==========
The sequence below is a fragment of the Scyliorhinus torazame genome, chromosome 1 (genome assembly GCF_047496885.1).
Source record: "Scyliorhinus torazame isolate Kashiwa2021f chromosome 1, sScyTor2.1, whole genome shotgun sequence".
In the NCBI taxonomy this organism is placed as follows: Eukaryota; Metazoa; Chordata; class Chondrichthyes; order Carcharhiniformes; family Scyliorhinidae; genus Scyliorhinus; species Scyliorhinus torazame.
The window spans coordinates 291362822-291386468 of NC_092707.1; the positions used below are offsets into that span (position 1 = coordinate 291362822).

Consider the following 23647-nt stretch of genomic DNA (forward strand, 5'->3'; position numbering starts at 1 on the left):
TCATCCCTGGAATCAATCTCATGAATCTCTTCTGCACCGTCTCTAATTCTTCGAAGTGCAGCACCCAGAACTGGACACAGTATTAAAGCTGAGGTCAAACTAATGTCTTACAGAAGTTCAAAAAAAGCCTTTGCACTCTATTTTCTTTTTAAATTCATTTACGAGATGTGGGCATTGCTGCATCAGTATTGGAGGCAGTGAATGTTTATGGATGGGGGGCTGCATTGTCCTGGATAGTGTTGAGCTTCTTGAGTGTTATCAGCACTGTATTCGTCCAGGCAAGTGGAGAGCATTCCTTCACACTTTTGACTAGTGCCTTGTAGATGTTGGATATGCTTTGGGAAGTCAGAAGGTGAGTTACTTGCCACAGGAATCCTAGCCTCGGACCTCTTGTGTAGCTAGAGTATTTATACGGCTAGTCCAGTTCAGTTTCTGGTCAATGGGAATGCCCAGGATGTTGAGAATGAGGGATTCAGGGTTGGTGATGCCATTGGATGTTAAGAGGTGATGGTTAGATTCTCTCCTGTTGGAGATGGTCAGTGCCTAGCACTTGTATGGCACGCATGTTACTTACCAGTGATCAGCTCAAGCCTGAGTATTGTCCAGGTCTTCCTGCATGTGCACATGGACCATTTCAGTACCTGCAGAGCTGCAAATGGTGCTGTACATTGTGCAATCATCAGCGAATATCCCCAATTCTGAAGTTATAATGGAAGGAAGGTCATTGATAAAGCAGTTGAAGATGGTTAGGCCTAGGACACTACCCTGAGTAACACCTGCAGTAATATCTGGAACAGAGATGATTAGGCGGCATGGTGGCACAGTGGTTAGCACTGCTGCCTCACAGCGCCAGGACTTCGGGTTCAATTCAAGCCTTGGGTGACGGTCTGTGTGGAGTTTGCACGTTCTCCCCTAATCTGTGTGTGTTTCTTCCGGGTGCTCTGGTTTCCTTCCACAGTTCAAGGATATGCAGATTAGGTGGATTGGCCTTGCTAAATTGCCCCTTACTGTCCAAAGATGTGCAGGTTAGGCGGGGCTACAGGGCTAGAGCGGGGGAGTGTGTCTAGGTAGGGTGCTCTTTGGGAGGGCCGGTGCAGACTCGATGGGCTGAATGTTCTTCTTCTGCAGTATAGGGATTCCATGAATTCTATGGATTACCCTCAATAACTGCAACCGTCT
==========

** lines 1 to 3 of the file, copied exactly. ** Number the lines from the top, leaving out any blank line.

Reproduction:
The sequence below is a fragment of the Scyliorhinus torazame genome, chromosome 1 (genome assembly GCF_047496885.1).
Source record: "Scyliorhinus torazame isolate Kashiwa2021f chromosome 1, sScyTor2.1, whole genome shotgun sequence".
In the NCBI taxonomy this organism is placed as follows: Eukaryota; Metazoa; Chordata; class Chondrichthyes; order Carcharhiniformes; family Scyliorhinidae; genus Scyliorhinus; species Scyliorhinus torazame.